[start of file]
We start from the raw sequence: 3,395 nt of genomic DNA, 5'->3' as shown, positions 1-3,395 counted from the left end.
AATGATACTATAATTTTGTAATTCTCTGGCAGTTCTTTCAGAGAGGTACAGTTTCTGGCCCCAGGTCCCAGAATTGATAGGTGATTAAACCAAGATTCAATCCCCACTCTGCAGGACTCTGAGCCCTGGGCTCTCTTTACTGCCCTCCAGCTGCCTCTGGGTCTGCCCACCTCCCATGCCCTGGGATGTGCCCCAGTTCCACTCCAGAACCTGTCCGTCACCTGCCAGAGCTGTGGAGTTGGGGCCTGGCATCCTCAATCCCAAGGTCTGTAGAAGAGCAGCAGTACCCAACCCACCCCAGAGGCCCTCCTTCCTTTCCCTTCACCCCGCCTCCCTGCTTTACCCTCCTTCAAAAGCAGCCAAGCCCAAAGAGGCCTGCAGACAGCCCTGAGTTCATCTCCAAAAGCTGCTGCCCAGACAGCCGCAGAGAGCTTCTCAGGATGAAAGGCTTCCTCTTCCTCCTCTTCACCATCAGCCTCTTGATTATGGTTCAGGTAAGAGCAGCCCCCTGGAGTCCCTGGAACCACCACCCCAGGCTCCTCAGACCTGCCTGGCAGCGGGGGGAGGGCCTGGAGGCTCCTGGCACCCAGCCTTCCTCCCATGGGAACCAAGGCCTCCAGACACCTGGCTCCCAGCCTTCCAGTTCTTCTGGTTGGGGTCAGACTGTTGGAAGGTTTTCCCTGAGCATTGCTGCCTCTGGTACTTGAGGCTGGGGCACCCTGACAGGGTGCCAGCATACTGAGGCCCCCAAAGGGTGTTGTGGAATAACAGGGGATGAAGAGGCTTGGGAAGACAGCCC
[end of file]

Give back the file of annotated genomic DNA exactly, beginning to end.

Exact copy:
We start from the raw sequence: 3,395 nt of genomic DNA, 5'->3' as shown, positions 1-3,395 counted from the left end.
AATGATACTATAATTTTGTAATTCTCTGGCAGTTCTTTCAGAGAGGTACAGTTTCTGGCCCCAGGTCCCAGAATTGATAGGTGATTAAACCAAGATTCAATCCCCACTCTGCAGGACTCTGAGCCCTGGGCTCTCTTTACTGCCCTCCAGCTGCCTCTGGGTCTGCCCACCTCCCATGCCCTGGGATGTGCCCCAGTTCCACTCCAGAACCTGTCCGTCACCTGCCAGAGCTGTGGAGTTGGGGCCTGGCATCCTCAATCCCAAGGTCTGTAGAAGAGCAGCAGTACCCAACCCACCCCAGAGGCCCTCCTTCCTTTCCCTTCACCCCGCCTCCCTGCTTTACCCTCCTTCAAAAGCAGCCAAGCCCAAAGAGGCCTGCAGACAGCCCTGAGTTCATCTCCAAAAGCTGCTGCCCAGACAGCCGCAGAGAGCTTCTCAGGATGAAAGGCTTCCTCTTCCTCCTCTTCACCATCAGCCTCTTGATTATGGTTCAGGTAAGAGCAGCCCCCTGGAGTCCCTGGAACCACCACCCCAGGCTCCTCAGACCTGCCTGGCAGCGGGGGGAGGGCCTGGAGGCTCCTGGCACCCAGCCTTCCTCCCATGGGAACCAAGGCCTCCAGACACCTGGCTCCCAGCCTTCCAGTTCTTCTGGTTGGGGTCAGACTGTTGGAAGGTTTTCCCTGAGCATTGCTGCCTCTGGTACTTGAGGCTGGGGCACCCTGACAGGGTGCCAGCATACTGAGGCCCCCAAAGGGTGTTGTGGAATAACAGGGGATGAAGAGGCTTGGGAAGACAGCCC